You'd have thought I was lining her up in front of a firing squad.
On second thought, perhaps that would have been a more welcome fate.
This cruel reality was far, far worse. Torture captured for all posterity.
What heinous act was I requiring my preteen daughter to perform?
She had to take a photo with (brace yourself) ...... her mother! In front of her friends! (Gasp!! Oh, the inhumanity of it all.)
Let me explain.
This past Sunday, I -- along with an awesome leadership team -- launched a six-week mother/daughter Bible Study at my church.
From the outset, the enthusiasm of the mothers was obvious. Some of the girls -- including my daughter -- well .... not quite so much.
That was painfully apparent when we asked them to pose for a mother/daughter picture as they arrived.
I heard the pained whispers: "This is so embarrassing!" and "Do we have to?"
I may actually have to cut and paste the photo of Molly and I in order to make it appear as if we are standing in the same airspace.
Later, as I was delivering some opening words of wisdom (?), some looked positively --- bored.
I'm convinced that aspiring stand-up comics should have to perform in front of middle schoolers as part of their training. I have yet to discover a tougher crowd.
It's not easy being in limbo between "little girl" and "young woman."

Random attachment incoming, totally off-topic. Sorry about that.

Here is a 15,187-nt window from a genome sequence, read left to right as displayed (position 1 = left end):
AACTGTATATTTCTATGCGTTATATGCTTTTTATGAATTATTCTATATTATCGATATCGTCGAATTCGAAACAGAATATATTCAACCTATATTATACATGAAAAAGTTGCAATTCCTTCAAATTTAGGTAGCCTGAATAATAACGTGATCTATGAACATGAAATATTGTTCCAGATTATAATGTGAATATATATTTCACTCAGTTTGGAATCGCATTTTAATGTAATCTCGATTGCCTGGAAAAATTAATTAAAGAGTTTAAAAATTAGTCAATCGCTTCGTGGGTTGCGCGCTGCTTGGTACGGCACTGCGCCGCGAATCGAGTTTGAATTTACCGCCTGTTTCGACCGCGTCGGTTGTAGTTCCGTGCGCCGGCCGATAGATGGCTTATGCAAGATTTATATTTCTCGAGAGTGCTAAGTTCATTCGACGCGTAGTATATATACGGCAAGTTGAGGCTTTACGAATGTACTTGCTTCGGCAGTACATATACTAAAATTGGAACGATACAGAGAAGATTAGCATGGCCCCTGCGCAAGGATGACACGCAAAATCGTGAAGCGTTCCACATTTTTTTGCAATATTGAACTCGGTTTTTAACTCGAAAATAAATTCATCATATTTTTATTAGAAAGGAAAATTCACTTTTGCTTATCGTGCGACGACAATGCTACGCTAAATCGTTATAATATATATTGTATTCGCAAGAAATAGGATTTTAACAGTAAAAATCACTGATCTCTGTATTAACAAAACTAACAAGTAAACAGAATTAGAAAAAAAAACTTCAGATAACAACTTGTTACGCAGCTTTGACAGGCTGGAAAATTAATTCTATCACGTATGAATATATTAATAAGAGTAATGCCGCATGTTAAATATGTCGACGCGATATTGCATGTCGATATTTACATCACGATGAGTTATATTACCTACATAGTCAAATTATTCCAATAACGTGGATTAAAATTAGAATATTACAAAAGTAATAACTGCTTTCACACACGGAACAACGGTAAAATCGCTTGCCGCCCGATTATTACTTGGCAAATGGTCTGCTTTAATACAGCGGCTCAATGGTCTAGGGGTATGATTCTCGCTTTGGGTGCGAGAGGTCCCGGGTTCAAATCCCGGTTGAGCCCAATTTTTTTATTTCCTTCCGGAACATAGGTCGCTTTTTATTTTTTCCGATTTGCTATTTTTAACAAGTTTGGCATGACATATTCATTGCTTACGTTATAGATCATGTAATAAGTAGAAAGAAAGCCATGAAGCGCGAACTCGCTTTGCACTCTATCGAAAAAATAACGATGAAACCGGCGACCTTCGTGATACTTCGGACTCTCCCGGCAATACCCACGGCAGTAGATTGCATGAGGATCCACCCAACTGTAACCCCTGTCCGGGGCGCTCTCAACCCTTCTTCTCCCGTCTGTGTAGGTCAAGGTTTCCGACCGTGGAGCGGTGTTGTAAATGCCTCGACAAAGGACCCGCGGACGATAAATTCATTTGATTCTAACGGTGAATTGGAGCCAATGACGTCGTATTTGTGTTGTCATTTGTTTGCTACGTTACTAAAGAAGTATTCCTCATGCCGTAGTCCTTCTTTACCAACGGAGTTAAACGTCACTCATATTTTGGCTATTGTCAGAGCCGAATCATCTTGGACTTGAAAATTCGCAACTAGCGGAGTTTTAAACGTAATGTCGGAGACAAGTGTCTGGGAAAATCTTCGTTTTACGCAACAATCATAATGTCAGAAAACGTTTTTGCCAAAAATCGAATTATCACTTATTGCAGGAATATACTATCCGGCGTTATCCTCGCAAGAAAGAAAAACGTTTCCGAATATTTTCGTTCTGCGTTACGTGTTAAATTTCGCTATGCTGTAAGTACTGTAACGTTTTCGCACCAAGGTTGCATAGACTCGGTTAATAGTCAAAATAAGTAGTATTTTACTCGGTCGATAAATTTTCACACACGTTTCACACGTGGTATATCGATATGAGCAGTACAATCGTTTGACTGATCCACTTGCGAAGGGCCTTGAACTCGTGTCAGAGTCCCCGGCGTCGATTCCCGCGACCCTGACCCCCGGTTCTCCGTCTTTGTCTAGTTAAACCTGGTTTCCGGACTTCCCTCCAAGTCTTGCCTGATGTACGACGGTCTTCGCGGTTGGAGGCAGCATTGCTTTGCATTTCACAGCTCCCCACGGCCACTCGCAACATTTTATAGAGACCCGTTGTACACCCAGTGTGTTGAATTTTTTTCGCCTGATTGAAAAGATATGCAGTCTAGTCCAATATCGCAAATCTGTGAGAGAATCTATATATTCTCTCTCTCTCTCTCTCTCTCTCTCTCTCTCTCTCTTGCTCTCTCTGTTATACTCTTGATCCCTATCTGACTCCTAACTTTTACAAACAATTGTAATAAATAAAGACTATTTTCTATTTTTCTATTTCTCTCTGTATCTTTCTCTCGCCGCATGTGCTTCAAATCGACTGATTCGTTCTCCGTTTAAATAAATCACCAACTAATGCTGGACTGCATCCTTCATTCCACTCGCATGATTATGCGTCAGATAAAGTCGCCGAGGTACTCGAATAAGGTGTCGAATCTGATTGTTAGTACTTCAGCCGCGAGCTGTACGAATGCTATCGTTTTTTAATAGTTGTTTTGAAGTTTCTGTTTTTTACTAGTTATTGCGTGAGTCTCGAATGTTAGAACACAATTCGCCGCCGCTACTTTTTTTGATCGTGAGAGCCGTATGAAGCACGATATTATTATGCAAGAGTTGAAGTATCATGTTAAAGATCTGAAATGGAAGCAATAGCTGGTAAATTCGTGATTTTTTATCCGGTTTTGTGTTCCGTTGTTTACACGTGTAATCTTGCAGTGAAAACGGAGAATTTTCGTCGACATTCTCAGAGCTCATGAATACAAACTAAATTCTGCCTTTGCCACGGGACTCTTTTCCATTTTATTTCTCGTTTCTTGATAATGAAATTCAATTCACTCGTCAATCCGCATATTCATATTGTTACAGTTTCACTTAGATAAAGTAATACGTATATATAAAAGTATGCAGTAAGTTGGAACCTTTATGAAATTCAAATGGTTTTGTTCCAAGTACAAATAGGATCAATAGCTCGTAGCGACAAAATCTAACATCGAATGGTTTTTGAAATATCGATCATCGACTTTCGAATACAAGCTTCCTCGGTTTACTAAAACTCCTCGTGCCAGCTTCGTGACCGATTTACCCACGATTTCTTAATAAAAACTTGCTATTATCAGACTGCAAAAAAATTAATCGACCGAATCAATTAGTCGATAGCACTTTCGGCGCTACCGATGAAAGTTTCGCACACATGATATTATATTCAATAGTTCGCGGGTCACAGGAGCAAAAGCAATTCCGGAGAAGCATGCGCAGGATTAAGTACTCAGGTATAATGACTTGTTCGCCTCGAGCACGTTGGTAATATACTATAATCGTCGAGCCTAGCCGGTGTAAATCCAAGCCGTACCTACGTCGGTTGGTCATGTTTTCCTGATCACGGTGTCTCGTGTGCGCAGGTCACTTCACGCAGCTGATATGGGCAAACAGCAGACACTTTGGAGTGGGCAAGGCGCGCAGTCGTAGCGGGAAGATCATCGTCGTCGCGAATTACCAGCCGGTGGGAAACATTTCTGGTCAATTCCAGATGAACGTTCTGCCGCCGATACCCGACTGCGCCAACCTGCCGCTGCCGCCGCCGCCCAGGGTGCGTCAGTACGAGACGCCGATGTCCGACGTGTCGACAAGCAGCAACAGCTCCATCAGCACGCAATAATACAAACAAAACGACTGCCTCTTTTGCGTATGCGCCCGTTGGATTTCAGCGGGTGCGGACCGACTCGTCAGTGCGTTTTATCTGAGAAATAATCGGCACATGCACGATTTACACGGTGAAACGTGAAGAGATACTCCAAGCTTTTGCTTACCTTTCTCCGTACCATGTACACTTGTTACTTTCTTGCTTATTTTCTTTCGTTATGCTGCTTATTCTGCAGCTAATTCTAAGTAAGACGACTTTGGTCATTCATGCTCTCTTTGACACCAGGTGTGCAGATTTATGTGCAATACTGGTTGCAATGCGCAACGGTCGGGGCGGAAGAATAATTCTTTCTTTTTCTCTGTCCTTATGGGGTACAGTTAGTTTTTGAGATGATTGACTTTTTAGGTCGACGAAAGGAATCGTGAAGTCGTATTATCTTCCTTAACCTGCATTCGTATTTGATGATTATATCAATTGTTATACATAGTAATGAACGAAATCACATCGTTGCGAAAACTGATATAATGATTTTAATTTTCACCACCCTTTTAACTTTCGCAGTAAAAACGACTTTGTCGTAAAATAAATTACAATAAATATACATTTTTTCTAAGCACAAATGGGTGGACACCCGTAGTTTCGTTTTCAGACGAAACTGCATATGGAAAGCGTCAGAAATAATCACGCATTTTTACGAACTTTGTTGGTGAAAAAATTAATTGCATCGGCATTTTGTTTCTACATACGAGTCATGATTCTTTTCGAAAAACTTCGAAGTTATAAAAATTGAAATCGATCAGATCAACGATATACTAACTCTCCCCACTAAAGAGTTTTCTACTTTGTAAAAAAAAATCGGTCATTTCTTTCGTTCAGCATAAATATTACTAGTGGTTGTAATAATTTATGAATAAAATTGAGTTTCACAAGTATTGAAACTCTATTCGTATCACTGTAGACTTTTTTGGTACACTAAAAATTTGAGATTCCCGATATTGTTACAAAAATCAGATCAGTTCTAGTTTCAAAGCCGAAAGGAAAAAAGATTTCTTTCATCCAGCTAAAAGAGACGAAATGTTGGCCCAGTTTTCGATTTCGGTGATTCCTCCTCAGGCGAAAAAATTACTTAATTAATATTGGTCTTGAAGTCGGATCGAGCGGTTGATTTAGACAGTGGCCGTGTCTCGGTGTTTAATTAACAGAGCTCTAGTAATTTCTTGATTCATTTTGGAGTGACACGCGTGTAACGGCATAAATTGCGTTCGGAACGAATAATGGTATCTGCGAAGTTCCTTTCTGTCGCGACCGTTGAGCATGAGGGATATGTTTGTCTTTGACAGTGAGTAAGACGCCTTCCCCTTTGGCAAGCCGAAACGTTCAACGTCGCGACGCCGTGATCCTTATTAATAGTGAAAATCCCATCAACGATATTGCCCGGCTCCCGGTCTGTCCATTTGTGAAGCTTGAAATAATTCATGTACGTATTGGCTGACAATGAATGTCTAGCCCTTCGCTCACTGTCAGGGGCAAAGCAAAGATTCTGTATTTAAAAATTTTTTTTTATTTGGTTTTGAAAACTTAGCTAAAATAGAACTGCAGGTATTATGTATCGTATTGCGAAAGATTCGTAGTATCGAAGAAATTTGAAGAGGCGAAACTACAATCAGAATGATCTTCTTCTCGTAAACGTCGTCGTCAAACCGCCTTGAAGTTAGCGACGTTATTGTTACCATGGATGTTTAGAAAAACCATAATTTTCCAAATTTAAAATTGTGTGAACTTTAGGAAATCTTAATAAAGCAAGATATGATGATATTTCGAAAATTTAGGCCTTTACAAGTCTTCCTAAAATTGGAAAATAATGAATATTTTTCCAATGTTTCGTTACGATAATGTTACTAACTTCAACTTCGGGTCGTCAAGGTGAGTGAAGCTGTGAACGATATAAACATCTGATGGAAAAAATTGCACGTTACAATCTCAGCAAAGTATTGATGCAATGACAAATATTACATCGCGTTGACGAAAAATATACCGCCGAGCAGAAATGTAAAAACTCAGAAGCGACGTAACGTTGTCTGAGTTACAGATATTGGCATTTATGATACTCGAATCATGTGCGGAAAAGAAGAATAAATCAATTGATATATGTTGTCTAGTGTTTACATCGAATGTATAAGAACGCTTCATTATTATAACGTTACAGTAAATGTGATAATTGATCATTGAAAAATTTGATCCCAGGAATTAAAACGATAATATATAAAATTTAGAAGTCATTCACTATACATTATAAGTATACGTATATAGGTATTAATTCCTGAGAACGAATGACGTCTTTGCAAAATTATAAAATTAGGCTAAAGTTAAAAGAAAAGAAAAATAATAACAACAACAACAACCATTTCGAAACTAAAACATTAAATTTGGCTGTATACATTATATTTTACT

Wanting to be independent, but feeling insecure. Needing direction, but wanting to chart your own path.
That evening, as they decorated prayer journals, it struck me that several of the girls had put Disney princess stickers on their books alongside the more "grown-up" and teen-looking decorations.
One foot in childhood, the other in womanhood.
Now that I'm older (I didn't say old!), I can sometimes forget all the mixed-up emotions that dominate adolescence. I can easily grow impatient, frustrated and demand that she "grow up."
The fact of the matter? She is. And growing up is a messy business -- for both mothers and daughters. It's requiring far more wisdom and grace than I feel capable of giving.
In a moment of weakness last week I asked a friend, "How can I be leading a Mother/Daughter Bible Study when my own efforts to guide and support my daughter seem so hopelessly inadequate?"
She responded, "That is exactly why you are starting this study. We can't do it on our own. We need each other. Moms can't do it alone."
Supporting each other while we're diving to our knees.
Sounds picture perfect.